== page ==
Variability of chromatic sensitivity : fundamental studies and clinical applications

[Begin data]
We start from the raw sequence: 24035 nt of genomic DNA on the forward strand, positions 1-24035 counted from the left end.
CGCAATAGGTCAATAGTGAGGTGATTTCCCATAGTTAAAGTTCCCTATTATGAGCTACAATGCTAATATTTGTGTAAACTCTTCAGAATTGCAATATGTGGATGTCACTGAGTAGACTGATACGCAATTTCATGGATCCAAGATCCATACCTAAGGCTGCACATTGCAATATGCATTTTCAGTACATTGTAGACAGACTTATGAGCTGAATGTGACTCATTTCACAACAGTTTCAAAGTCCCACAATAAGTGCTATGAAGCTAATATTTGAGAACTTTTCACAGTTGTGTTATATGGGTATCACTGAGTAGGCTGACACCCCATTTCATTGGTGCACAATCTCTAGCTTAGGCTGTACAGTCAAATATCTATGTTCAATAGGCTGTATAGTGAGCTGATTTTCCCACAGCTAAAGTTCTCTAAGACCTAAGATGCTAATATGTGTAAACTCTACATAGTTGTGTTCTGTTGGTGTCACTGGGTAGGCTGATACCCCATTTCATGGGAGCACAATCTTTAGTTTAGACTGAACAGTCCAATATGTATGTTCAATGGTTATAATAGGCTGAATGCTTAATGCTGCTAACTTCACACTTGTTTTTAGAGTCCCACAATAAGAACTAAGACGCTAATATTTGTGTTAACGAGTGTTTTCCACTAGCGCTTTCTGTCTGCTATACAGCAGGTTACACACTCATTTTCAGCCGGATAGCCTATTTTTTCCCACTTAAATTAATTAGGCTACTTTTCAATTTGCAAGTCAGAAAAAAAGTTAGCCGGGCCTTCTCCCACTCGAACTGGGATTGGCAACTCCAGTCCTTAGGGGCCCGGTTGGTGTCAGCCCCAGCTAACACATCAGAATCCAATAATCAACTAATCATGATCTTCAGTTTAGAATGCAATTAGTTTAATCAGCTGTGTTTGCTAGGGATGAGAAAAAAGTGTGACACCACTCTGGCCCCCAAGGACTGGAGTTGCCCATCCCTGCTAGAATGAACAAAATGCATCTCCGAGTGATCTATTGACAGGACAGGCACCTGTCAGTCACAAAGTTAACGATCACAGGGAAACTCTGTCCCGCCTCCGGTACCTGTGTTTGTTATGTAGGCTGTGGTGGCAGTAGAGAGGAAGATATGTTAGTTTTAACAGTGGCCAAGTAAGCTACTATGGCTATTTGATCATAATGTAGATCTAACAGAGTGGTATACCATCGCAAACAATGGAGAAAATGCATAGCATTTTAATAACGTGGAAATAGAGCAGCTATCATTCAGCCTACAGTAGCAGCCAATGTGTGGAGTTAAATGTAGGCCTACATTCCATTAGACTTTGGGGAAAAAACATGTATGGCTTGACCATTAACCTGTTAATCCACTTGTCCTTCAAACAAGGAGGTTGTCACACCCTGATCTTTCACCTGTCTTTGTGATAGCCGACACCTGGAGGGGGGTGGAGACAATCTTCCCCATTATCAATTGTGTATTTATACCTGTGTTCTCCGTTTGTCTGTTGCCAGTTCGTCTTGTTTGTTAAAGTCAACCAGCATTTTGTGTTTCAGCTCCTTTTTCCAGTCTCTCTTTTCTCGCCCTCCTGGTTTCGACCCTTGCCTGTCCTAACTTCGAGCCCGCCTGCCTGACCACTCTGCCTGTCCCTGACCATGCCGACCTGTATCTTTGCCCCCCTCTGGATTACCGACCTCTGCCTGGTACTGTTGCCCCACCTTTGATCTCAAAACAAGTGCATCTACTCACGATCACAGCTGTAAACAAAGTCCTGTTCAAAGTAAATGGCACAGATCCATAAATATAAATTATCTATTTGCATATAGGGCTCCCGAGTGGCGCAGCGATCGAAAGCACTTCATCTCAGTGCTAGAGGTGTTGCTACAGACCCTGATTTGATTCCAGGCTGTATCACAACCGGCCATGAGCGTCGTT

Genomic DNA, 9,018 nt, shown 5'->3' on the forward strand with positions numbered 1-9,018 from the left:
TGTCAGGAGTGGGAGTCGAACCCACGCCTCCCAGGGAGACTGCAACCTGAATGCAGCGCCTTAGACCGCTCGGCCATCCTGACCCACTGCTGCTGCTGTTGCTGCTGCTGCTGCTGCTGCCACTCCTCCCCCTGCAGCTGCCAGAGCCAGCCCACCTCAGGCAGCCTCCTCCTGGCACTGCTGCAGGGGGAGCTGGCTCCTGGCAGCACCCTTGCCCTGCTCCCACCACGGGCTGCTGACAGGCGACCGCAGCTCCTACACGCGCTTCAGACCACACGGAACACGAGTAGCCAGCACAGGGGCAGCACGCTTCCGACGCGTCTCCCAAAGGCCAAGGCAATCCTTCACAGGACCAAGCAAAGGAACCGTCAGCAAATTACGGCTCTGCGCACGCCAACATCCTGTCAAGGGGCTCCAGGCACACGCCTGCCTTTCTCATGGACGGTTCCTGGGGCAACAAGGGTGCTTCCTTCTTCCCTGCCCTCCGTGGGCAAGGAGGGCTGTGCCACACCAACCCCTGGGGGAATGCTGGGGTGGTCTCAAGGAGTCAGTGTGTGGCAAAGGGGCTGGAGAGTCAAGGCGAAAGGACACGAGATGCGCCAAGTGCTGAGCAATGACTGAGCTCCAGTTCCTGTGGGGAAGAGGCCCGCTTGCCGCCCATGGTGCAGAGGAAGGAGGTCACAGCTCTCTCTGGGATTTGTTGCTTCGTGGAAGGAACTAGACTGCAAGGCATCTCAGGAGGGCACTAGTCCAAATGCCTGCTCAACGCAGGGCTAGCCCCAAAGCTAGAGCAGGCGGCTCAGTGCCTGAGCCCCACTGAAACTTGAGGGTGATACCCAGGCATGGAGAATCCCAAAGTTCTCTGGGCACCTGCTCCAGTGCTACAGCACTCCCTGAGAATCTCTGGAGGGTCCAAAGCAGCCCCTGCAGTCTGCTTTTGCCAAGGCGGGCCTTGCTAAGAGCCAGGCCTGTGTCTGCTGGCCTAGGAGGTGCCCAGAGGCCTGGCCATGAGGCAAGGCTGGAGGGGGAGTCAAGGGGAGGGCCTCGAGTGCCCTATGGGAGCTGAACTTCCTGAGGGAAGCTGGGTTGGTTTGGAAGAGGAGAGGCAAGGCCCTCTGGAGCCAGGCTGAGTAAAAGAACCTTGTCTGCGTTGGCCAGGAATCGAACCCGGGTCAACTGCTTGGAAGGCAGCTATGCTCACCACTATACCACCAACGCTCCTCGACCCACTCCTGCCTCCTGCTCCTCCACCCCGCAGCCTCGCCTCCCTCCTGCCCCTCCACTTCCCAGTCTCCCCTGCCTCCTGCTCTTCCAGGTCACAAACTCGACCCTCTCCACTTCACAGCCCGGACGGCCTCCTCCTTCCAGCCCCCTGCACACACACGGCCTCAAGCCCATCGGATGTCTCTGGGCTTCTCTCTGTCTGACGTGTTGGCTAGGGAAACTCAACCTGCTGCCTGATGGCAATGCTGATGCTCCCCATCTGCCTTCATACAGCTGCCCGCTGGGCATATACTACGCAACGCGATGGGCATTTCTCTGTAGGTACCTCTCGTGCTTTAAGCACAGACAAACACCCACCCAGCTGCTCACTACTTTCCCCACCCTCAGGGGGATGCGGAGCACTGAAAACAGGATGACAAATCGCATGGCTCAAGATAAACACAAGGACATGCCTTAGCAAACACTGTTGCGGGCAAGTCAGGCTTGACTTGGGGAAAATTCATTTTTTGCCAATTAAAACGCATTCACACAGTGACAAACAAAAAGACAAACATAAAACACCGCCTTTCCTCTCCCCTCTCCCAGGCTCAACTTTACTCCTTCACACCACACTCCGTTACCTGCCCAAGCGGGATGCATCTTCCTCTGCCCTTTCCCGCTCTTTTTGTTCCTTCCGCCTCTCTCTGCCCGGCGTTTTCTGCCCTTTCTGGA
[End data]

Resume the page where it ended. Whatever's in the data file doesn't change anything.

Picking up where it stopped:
This investigation involved a number of related studies with the principal aim of assessing the variability in chromatic sensitivity in "normal" trichromats and colour deficient observers. An important outcome was the development of a new method for accurate and efficient measurement of chromatic sensitivity and the establishment of reliable statistical limits that describe the distribution of redgreen(RG) and yellow-blue (YB) chromatic sensitivity in normal trichromats. Chromatic sensitivity was assessed using a computer-based psychophysical procedure that employs spatiotemporal luminance contrast (LC) masking techniques to isolate the use of colour signals. The colour-defined stimuli were buried in dynamic LC noise and moved diagonally across a square. The subject's task is to indicate one of the four possible directions of stimulus motion by pressing the corresponding response button. The Colour Assessment and Diagnosis (CAD) test was optimised for stimulus size and background luminance level to provide an efficient measure RG and YB chromatic sensitivity. Colour detection thresholds are assessed along 16 directions in chromaticity space, selected to yield maximum information on RG and YB chromatic sensitivity loss and to distinguish between deutan and protan deficiencies. The CAD test was used to measure chromatic discrimination thresholds in 472 observers. The results made it possible to evaluate the screening and diagnostic efficiency of the CAD test in comparison with a number of established clinical colour vision tests, e.g., Nagel anomaloscope and Ishihara pseudoisochromatic plates. The specificity and sensitivity of the CAD test versus the Nagel anomaloscope (223 subjects) was found to be 100% and 97.5%, respectively. The diagnostic agreement with respect to the Nagel anomaloscope was 0.99; only two subjects showed inconsistent classification deficiency. Chromatic thresholds measured in normal trichromats were also examined and the variability amongst normal colour vision was investigated. The data obtained were used to establish the statistical limits for the standard normal observer on the CAD test. A template based on these limits was generated and provides an efficient way of separating accurately colour deficient from normal trichromats. The high specificity found is consistent with the correct detection of minimal colour deficiencies that sometimes go undetected in other colour vision tests. Molecular genetic analysis was also carried out in a small group of subjects with unusual colour deficiencies in an attempt to understand the genotype-phenotype relationship between predicted and observed colour vision losses. A comparison of genetic results from DNA sequencing and chromatic detection thresholds measured on the CAD test suggests that the separation of 30 nm between peak sensitivity of L and M normal photoreceptor pigments is not an absolute requirement for an observer to exhibit normal colour vision as assessed with conventional colour vision tests. The macular pigment (MP) optical density was also measured in 23 subjects selected for their higher than normal levels of pigment as a result of their participation in a carotenoid supplementation trial. This pre-receptoral filter absorbs light preferentially in the short wavelength region of the visible spectrum and has been shown to affect colour matches. Contrary to expectations, the findings of this investigation showed no correlation between YB thresholds and MP optical density levels. A model that explains this finding was produced confirming the observed experimental findings. In addition, the model also predicts a small improvement in RG chromatic discrimination sensitivity with increased MP optical density in the eye.